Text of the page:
Returning to the animations for a moment, there are a number of attack animation for the different weapons you can use. For example, there is an animation for an axe that has you cleave someone's head, an animation for a hammer that has you drive through the enemy's skull, and for the hidden blades, you can actually stab your opponent's eyes out. Gruesome and violent, yes, but very satisfying to watch.
There are certain graphical elements that are just hard to get right, including fire and water. The reason for this is that both are fluids, and they are just hard to model accurately, so creative means of impersonating them have to be used. The fire in Assassin's Creed II is an animated volume, so it is not necessarily that fluid, but it still looks good. The flames actually appear to move and curl in space, when they appear. There are not many fires in the game, but there is not much wrong with that. Assassin's Creed games are not supposed to be filled with explosions, after all. However, the fires are not particularly high resolution. Look carefully and you can notice the pixelated edges. Of course the fire is also not very real looking as it does not really live in the environment. It does not burn objects as you watch, and does not even cast enough light to obscure shadows. Still though, it is not bad looking video-game fire.
Water is also present in the game, as you travel to Venice and get to swim or row around the city. The water is not particularly lively, when left alone, and it does not even react to boats that much, though you can see lighter patches behind you as you row around. Where the water does look quite good is on you. After climbing out of the water, you are literally dripping wet, causing light to reflect off of your character differently than usual. Definitely a nice touch.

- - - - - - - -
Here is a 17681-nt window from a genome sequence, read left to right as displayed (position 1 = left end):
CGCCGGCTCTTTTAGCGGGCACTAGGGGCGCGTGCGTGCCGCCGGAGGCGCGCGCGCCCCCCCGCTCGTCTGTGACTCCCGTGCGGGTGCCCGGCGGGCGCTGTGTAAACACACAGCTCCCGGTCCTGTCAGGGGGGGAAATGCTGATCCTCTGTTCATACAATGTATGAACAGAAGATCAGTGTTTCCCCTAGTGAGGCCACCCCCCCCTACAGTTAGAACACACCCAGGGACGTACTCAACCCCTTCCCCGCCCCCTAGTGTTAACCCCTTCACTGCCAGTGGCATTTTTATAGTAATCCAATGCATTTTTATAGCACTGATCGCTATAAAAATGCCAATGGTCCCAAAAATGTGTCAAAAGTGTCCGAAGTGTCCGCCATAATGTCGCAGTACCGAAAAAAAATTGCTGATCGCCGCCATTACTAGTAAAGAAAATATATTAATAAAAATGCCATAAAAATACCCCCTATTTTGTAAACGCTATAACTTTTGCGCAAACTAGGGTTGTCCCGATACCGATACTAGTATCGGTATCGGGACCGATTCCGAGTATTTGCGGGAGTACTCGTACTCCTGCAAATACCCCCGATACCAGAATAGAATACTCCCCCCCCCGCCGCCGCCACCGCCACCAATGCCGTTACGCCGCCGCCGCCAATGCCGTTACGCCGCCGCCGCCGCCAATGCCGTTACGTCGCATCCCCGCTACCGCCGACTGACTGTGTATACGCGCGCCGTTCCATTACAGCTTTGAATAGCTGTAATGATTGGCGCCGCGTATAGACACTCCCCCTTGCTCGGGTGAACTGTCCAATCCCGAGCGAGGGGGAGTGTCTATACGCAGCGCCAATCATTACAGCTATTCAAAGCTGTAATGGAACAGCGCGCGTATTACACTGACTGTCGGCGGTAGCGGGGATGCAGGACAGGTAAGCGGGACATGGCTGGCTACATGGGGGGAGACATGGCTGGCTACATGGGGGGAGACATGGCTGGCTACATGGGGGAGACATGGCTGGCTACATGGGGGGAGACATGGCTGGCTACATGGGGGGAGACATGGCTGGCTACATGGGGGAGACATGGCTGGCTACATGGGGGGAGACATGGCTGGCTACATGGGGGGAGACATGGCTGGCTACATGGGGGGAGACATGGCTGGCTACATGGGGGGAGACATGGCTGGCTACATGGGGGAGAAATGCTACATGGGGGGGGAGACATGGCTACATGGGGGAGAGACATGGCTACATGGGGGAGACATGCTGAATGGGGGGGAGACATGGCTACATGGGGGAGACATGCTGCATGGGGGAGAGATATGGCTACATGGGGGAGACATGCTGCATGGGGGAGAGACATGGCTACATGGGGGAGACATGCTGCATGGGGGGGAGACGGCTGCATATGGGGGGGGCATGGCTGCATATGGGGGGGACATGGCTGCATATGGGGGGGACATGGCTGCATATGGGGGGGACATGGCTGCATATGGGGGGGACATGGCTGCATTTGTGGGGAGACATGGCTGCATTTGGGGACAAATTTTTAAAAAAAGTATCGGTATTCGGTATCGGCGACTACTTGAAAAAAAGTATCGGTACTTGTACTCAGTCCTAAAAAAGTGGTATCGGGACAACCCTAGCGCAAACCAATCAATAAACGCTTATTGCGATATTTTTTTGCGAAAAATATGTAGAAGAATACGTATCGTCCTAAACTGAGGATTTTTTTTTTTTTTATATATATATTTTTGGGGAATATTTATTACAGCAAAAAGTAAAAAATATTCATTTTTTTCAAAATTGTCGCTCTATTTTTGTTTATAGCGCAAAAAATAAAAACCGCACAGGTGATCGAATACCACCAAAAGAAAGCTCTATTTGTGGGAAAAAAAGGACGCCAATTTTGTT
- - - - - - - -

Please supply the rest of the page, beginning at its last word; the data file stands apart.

Now it is time to talk about performance, so here are my specs:
- Processor: AMD A10-5800K @ 4.40 GHz (44.0x100)
- Motherboard: ASUS F2A85-M PRO
- GPU: EVGA GTX 570 1280 MB
- PhysX: MSI GTS 250 1 GB
- Memory: G.Skill Ripjaws 4x8 GB (32 GB total) at 1866 MHz 10-10-10-27
- OS: Windows 7- Professional 64-bit
At the highest settings, I noticed little if any performance issues. The framerate was consistently at 60 FPS, though there may have been times it dropped to the high fifties. This did not happen often. During the entire game, I only noticed two issues. One happened when Ezio apparently got pulled into a cutscene during an animation, causing him to hold a somewhat awkward and amusing pose. Simply trying to move fixed the problem, so this was really not a problem. The other issue was a problem, but I am not sure what caused it. At times my mouse was misbehaving in the game, seemingly skipping around the screen, instead of smoothly moving from point to point. I did not notice this outside of the game, but restarting my computer fixed it, so I am not sure what the cause was. (The restart was for other reasons than the game.) Though I mention it, I doubt you will experience it.
Like the previous game, cinematics cannot be skipped in Assassin's Creed II, which is not a problem, considering how much story is conveyed through them. Unlike the previous game though, Assassin's Creed II does offer subtitles! That may not be important to you, but I am one of those people that likes to have them there, so I can read along, in case I do not understand what is said.
For being four-years-old, Assassin's Creed II still looks good. It may not have the amazing lighting and high resolution of this year's best, but it has where it needs where it counts. Of course as you actually play the game, the imperfections will be hard to notice.